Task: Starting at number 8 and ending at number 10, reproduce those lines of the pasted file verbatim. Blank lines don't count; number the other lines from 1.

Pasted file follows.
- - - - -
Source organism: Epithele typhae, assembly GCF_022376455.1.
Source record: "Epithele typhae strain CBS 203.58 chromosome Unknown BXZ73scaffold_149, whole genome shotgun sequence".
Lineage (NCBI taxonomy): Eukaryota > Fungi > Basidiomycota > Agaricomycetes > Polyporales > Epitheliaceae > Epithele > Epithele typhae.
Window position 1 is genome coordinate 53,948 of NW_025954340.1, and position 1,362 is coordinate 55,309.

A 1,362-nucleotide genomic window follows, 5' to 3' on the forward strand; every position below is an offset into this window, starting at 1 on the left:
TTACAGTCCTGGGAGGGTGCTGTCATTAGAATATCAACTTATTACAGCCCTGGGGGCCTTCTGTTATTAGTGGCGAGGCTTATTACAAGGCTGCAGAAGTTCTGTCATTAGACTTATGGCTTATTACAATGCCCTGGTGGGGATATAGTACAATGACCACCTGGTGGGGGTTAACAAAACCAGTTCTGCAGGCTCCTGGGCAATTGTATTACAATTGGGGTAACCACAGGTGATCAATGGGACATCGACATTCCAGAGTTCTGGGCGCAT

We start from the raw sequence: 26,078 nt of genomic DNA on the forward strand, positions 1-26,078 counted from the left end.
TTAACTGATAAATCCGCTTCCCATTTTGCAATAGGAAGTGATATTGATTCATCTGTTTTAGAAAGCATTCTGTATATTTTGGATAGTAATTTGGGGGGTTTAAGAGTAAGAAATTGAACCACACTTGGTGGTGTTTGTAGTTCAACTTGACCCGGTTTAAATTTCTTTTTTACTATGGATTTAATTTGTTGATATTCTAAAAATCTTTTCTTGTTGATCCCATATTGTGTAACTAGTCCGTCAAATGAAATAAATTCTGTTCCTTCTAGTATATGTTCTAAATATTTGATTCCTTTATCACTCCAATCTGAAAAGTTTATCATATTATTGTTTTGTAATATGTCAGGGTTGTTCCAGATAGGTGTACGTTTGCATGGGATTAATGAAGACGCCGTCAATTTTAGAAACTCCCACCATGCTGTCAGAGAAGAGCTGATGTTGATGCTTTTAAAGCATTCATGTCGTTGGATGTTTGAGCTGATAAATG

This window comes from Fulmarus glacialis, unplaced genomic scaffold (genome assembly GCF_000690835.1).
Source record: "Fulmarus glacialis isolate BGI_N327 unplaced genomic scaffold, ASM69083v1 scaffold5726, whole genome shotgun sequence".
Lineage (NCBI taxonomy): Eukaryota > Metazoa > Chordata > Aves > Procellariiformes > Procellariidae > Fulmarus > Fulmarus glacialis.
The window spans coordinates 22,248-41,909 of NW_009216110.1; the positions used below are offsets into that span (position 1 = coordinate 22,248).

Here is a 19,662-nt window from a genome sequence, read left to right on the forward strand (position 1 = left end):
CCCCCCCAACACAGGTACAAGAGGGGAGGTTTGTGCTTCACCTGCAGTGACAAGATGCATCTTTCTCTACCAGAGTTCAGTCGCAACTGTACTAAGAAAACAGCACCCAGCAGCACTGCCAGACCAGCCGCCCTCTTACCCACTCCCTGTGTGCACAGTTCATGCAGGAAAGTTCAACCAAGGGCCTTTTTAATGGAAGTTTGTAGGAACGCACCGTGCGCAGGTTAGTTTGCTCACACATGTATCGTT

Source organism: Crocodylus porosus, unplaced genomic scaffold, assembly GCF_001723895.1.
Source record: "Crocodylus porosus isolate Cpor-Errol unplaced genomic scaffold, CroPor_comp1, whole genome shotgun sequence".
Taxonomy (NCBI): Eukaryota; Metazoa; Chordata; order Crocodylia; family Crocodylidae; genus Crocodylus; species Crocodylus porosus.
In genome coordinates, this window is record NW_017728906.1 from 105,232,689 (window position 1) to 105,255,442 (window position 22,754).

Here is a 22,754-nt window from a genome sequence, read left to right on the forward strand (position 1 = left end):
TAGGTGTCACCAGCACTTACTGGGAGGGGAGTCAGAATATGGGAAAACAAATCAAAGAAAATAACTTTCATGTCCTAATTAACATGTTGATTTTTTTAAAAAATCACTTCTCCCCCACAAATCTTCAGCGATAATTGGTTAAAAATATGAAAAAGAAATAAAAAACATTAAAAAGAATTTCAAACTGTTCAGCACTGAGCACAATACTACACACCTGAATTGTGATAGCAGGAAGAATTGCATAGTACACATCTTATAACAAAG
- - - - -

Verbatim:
TTAACTGATAAATCCGCTTCCCATTTTGCAATAGGAAGTGATATTGATTCATCTGTTTTAGAAAGCATTCTGTATATTTTGGATAGTAATTTGGGGGGTTTAAGAGTAAGAAATTGAACCACACTTGGTGGTGTTTGTAGTTCAACTTGACCCGGTTTAAATTTCTTTTTTACTATGGATTTAATTTGTTGATATTCTAAAAATCTTTTCTTGTTGATCCCATATTGTGTAACTAGTCCGTCAAATGAAATAAATTCTGTTCCTTCTAGTATATGTTCTAAATATTTGATTCCTTTATCACTCCAATCTGAAAAGTTTATCATATTATTGTTTTGTAATATGTCAGGGTTGTTCCAGATAGGTGTACGTTTGCATGGGATTAATGAAGACGCCGTCAATTTTAGAAACTCCCACCATGCTGTCAGAGAAGAGCTGATGTTGATGCTTTTAAAGCATTCATGTCGTTGGATGTTTGAGCTGATAAATG

This window comes from Fulmarus glacialis, unplaced genomic scaffold (genome assembly GCF_000690835.1).
Source record: "Fulmarus glacialis isolate BGI_N327 unplaced genomic scaffold, ASM69083v1 scaffold5726, whole genome shotgun sequence".